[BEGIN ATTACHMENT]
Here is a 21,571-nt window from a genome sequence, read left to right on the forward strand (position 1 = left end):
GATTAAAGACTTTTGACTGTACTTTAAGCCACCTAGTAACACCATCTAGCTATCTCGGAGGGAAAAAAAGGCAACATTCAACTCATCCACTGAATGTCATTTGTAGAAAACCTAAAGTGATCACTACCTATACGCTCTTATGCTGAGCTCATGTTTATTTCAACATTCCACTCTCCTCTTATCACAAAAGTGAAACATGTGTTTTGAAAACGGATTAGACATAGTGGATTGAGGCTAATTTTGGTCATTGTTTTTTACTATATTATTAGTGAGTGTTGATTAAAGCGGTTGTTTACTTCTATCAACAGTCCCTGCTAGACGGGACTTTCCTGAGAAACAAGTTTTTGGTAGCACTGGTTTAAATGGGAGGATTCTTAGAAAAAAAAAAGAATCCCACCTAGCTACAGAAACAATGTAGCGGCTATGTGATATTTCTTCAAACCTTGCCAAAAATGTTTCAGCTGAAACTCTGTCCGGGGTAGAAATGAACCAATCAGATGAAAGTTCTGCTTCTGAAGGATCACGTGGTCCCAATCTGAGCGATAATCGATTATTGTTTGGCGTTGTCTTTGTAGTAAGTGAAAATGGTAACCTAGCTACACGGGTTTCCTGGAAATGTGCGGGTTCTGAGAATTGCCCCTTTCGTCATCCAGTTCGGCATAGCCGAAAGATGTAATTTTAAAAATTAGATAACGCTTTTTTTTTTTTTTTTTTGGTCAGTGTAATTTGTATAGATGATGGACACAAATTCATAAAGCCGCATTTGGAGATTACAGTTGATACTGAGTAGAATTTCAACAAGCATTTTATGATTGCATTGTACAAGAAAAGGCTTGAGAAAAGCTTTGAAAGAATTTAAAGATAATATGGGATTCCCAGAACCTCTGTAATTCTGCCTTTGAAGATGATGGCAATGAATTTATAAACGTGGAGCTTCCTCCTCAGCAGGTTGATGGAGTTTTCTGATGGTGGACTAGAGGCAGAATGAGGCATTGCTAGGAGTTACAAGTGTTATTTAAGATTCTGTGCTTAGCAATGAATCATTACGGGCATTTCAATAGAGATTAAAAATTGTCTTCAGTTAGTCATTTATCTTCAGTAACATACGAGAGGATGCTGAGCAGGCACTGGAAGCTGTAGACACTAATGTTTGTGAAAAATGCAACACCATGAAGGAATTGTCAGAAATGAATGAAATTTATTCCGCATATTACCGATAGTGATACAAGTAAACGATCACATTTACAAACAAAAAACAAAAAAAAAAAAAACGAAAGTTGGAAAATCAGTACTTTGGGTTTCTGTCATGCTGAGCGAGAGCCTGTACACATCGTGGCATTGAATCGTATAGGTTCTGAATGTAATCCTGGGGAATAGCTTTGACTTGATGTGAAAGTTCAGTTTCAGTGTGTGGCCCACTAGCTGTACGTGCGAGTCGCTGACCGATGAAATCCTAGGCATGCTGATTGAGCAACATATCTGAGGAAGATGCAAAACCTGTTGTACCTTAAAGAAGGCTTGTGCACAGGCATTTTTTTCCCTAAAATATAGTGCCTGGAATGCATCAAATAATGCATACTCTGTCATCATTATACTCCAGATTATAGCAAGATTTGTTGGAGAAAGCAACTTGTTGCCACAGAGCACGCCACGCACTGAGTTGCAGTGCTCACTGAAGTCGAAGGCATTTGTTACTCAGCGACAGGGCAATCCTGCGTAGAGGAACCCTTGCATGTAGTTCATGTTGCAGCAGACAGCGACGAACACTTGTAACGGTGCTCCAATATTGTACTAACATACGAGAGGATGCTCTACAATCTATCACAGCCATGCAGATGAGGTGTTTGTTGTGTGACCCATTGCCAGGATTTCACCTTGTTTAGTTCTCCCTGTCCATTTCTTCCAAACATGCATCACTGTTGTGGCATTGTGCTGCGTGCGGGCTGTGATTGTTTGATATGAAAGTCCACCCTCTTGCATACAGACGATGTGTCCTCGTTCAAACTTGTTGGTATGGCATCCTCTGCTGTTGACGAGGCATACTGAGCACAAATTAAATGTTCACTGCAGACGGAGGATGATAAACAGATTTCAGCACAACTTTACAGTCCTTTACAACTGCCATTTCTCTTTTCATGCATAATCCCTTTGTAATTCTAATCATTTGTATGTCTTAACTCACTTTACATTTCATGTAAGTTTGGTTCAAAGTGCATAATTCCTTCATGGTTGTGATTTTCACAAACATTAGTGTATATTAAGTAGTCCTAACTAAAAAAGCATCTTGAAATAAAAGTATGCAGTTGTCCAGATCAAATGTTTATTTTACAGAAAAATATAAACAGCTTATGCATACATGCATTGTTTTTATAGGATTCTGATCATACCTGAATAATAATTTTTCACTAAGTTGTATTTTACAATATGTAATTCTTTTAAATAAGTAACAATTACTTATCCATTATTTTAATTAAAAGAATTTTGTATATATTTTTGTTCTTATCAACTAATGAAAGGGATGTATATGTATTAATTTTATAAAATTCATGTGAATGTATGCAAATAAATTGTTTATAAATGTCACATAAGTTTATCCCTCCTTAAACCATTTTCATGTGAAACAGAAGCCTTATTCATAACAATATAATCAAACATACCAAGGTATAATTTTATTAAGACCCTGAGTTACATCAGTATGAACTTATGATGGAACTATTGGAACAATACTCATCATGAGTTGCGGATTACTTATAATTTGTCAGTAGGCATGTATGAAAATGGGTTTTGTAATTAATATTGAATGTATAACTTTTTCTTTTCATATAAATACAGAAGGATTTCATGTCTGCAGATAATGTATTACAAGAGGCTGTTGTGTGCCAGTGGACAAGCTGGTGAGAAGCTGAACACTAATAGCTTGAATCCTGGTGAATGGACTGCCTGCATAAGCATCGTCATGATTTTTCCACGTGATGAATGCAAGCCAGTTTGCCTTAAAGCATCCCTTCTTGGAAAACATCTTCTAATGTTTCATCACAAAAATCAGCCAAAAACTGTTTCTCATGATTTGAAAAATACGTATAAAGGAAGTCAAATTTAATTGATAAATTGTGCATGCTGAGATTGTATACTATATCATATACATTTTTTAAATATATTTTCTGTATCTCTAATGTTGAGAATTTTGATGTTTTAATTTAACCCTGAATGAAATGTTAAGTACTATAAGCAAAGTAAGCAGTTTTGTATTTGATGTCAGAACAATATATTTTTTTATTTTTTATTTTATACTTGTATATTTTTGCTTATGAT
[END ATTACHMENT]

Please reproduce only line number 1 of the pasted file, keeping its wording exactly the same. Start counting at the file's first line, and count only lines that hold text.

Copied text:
Here is a 21,571-nt window from a genome sequence, read left to right on the forward strand (position 1 = left end):